WAAL LAB 1993
WAAL LAB 2004
POLLICK OBSERVING BONOBOS
at the Psychology Department of Emory University, I set up research
at Yerkes, the oldest and largest primate research institute in
the nation. I became the academic advisor of graduate students recruited
through the Psychology Department's Neuroscience
& Animal Behavior Program. The students added energy and new
ideas to my work. By now, some have earned their Ph. D.'s and moved
on to independent careers.
18 of my team in 1993 and photo
19 in 2004 show a shift from mostly male to mostly female members,
but otherwise the balance of postdocs, technicians, and students
has changed little. We hold regular lab meetings, which include
presentations by students; so-called simian soirees, at which we
discuss our projects, and parties.
Director Fred King set me up with a nice new facility for behavioral
experiments. The Capuchin
Lab is a very active place for graduate and undergraduate students
with a socially housed colony of over thirty brown capuchin monkeys.
The lab has produced dozens of scientific papers on cooperation,
reciprocity, social learning, reconciliation, and so on.
main objective at Emory was a return to ape work, though. Apart
from the observations I had conducted all my life - continued at
Field Station - here, too, my work was becoming increasingly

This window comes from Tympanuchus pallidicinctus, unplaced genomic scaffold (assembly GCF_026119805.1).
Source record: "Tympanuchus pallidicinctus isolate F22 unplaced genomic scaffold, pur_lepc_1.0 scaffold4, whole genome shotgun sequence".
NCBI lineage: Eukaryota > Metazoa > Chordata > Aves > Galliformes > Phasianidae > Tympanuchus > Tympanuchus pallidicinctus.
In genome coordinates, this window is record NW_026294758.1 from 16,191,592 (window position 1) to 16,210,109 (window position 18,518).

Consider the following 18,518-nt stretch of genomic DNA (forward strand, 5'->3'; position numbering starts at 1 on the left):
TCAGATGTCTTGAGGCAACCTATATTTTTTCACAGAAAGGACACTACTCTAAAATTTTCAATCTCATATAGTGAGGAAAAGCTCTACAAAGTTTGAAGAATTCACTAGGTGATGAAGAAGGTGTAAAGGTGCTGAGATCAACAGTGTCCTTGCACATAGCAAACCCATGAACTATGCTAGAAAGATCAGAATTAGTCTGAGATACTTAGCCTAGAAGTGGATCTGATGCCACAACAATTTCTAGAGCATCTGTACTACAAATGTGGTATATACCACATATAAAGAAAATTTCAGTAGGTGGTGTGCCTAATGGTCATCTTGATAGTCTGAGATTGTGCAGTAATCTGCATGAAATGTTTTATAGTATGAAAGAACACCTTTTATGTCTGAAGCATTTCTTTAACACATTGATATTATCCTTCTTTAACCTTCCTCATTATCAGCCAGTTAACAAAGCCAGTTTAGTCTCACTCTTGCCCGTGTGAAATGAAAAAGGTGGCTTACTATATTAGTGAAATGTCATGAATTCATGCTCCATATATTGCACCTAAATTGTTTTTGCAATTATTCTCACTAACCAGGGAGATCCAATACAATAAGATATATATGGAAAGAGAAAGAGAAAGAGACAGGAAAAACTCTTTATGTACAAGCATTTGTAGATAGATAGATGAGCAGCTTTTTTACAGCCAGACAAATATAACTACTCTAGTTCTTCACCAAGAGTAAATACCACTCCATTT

experimental. The chimps at the Field Station live in large groups,
but voluntarily enter a testing building where we present them with
puzzle boxes, tools, mirrors, or tasks on a computer screen. At
the moment, we're running experiments on "cultural"
transmission". One student has even picked up bonobo
work again, visiting the San Diego Zoo two decades after I did.
main book during this period was Good Natured (1996), on
the origins of morality. This issue was further explored by a student,
Jessica Flack, and myself in an article entitled "Any
animal whatever .." (720KB pdf). Stephanie Preston and
I later produced an almost book-length review of the literature
on (human and animal) empathy, which was debated in The
Behavioral & Brain Sciences.
work at Living Links at Yerkes is continuing, as always focused
on social behavior and social cognition, mainly on chimpanzees and